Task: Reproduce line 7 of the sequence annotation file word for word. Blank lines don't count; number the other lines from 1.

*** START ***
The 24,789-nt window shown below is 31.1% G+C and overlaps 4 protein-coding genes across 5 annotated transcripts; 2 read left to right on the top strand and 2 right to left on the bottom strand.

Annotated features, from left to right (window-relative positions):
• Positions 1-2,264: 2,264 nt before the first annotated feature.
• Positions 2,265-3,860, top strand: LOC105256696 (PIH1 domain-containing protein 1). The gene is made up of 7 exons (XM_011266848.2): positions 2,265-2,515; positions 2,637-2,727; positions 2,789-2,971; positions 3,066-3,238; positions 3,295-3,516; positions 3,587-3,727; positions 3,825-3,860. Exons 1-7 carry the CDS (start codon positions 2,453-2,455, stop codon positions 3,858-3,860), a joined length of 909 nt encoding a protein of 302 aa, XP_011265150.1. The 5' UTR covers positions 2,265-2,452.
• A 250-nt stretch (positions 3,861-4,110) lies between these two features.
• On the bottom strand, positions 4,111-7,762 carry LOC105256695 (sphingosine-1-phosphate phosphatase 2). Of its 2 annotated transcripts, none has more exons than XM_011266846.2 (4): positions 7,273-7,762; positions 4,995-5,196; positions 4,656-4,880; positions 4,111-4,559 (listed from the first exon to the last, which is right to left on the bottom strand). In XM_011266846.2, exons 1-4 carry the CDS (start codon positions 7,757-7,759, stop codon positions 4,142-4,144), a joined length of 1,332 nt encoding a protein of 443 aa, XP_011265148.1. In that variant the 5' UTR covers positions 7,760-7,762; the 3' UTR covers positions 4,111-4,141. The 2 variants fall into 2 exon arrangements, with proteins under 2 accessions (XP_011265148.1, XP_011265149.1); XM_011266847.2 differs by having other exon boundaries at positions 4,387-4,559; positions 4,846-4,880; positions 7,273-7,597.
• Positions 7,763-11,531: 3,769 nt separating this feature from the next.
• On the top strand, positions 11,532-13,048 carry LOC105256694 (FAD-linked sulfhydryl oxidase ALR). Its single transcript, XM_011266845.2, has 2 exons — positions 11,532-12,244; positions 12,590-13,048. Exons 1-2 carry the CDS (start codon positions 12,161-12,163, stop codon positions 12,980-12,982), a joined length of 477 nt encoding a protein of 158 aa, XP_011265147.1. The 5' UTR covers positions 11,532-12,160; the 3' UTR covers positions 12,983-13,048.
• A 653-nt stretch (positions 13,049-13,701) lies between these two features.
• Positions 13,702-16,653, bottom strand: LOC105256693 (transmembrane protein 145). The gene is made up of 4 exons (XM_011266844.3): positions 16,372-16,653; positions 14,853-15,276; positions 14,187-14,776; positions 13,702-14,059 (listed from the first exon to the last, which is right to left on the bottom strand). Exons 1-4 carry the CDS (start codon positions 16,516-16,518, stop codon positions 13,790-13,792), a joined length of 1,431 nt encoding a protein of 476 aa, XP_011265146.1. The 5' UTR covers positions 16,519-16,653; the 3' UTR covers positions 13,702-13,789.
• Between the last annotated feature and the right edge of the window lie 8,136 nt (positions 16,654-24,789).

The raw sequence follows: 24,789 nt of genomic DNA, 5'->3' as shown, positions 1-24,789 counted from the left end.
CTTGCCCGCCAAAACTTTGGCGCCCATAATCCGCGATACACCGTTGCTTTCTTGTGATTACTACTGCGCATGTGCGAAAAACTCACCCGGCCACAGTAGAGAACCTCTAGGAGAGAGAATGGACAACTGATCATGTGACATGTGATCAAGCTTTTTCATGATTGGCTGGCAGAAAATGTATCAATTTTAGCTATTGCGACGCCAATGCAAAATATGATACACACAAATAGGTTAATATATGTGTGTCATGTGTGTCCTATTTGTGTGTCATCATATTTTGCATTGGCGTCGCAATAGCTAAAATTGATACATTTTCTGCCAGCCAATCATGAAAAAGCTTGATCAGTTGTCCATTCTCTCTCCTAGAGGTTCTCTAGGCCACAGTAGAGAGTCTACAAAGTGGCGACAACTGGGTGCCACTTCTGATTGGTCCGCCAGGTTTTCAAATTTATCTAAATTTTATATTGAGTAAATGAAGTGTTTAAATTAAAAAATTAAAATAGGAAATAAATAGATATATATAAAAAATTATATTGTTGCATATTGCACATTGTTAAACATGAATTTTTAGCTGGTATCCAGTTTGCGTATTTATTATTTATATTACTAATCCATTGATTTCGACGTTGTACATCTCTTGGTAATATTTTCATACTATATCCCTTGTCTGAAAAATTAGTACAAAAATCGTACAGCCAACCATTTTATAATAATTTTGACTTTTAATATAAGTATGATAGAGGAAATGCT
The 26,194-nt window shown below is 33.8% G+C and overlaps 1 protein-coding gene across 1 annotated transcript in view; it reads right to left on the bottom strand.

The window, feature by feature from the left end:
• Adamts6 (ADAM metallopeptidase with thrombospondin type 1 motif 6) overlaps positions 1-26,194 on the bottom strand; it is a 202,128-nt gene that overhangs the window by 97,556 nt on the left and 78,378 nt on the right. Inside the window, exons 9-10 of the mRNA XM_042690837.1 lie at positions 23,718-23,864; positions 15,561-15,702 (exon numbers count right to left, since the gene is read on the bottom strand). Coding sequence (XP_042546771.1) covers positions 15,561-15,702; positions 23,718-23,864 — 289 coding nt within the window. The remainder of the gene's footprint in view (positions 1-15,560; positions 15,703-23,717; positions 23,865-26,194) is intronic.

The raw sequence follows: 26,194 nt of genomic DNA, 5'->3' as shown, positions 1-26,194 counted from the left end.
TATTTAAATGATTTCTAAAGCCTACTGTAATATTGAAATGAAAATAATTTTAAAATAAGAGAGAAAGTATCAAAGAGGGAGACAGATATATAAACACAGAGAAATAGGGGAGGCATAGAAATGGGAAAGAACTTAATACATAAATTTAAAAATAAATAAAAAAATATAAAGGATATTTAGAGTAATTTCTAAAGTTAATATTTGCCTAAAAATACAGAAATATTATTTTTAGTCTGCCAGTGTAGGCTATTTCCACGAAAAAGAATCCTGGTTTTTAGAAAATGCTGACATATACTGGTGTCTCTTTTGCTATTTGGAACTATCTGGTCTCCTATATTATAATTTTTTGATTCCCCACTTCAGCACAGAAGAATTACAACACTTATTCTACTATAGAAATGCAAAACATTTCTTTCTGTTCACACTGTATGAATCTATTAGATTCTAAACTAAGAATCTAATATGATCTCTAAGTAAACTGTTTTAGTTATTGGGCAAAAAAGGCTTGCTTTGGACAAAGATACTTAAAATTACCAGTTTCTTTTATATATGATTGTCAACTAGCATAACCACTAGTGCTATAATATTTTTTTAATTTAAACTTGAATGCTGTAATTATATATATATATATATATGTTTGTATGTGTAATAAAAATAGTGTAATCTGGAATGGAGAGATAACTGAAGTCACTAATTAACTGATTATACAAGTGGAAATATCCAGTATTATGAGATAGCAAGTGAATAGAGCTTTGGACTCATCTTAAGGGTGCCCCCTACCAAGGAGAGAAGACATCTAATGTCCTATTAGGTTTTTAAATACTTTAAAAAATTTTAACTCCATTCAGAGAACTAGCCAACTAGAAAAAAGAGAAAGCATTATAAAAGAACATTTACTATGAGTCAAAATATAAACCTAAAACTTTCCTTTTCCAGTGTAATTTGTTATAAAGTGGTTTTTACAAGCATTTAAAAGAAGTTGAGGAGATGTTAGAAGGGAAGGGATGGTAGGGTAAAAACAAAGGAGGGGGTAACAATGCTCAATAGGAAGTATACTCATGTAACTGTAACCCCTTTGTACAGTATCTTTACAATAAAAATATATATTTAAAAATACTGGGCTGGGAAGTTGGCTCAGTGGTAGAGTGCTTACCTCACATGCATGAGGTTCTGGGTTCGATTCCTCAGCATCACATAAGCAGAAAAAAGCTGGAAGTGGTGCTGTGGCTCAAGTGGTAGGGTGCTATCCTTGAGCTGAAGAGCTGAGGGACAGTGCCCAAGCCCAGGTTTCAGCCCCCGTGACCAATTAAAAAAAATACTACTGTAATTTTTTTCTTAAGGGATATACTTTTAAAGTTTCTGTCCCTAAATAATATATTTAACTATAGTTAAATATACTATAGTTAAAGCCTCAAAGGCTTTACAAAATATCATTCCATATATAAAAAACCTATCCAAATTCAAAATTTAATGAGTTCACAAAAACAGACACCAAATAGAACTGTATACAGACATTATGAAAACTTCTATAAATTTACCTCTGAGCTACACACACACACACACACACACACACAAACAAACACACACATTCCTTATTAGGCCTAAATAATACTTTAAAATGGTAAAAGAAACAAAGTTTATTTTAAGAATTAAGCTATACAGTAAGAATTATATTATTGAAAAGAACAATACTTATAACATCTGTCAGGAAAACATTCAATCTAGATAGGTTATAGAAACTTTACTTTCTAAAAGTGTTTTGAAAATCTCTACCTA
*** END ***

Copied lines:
• Positions 7,763-11,531: 3,769 nt separating this feature from the next.